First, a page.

At Augusta University’s health system, we have a cardiovascular disease training program, which started at the onset of specialty training in cardiology in the early 1960s.
As the curriculum expanded, training increased from one up to three years at the present time. Currently, there are more than 200 graduates from the cardiovascular disease training program who practice mainly in the Southeast but can be found throughout the entire country.
It is an understatement to say that the cardiovascular disease training program continues to be the “crown jewel” of our academic practice in cardiology. Having talented and motivated young minds working with us as we treat complex clinical cases is the best way to bring the added value of an academic practice in cardiology to our patients. It also provides a boost for research within our division. I will outline some of the achievements over the past two years, which continue to propel our academic practice to greater heights.
In the area of research, the cardiology fellows were authors and co-authors on 16 publications over the last two years. They have presented at national meetings seven times within the past two years. This has interfaced smoothly with increasing publications and funded trials managed by our faculty. At the last faculty awards ceremony, Division of Cardiology faculty garnered the distinguished faculty award for both basic and clinical research. In the last two years, our cardiology fellows have garnered first prize at the annual scientific session of the ACC Georgia Chapter at Lake Oconee. In November 2014, our chief fellow Dr. Lauren Holliday won first prize for her project titled “High Fat Meal Induces Oxidative Stress and Inflammatory Remodeling in Erythrocytes.” In November 2015, Dr. Michael Ibe, first-year cardiology fellow, followed up with first prize for his project titled “Using Thrombolytic Agents to Improve Specificity of the d-Dimer Test for Detection of Intravascular Clots in Patients Suspected of Pulmonary Embolism.”
The cardiology fellows have continued to be exceptional performers academically. In 2012, the graduating fellows were 100 points above the national average for their scores in the ACC In- Training Examination. In 2013, our first-year fellows were 100 points above the national average in the score for the same examination. In the last national ACC in-training examinations of October 2015, the third-year graduating class of four fellows’ average score was 133 points above the national average score for third-year fellows. Two graduating fellows were above the 98th percentile nationally for their scores on the in-training exam. Our cardiology program has gone seven years continuously with a 100 percent pass rate in the ABIM certifying examination in cardiovascular disease.
We recently obtained the services of Dr. Sean Javaheri, former cardiology program coordinator in the Internal Medicine Residency Program at Dwight D. Eisenhower Army Medical Center and Madigan Army Medical Center from 2009 to 2015. Javaheri, who is a board-certified interventional cardiologist, has been very effective in reinvigorating our didactic training program in general cardiovascular disease. We hope to offer interventional cardiology subspecialty training within the next two years. This would be in addition to our established electrophysiology training program.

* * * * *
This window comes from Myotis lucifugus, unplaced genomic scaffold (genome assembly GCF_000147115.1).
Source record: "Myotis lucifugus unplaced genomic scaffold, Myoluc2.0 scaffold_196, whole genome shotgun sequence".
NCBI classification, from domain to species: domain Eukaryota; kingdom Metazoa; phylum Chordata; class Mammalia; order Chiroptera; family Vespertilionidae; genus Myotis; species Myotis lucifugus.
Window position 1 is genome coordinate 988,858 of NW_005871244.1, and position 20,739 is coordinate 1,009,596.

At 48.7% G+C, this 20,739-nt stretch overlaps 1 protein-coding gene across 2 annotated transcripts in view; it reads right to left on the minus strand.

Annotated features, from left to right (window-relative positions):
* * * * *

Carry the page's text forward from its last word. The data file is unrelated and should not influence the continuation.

We ask for your support of our fellows as they present at the National ACC in Chicago, Illinois, April 1-3, 2016. Dr. Amudhan Jyothidasan, third-year cardiology fellow is also participating as a member of the Georgia team in the FIT Jeopardy competition. Thank you for your support of cardiovascular disease training at Augusta University.
Our Newest Freestanding Cardiovascular Center
Augusta University Heart and Cardiovascular Services opened a new center on campus June 19, 2015. The 15th Street Cardiovascular Center is located at 937 15th Street in Augusta, Georgia. The center houses general cardiology, interventional cardiology, cardiac rehabilitation and an outpatient echocardiography lab. It offers state-of-the-art cardiac rehabilitation monitoring equipment, on-site cardiology diagnostic testing, a walking track, a conference room and caregiver tables and chairs. There is ample convenient parking and close proximity to hospital-based services.
Cardiac rehabilitation was the first service to join the Cardiovascular Center 15th Street after sharing space and equipment with the Wellness Center on Augusta University’s Health Sciences Campus since August 2007. The new location not only gives the program its own space, but it also resides in the same building as the clinic. This allows patients to schedule upcoming clinic appointments and cardiac rehabilitation sessions during a single visit. The importance of emotional and social support in the rehabilitation process inspired the setup. For instance, the exercise machines encircle the monitoring station from which all patients can be observed, receive education as a group and interact with one another.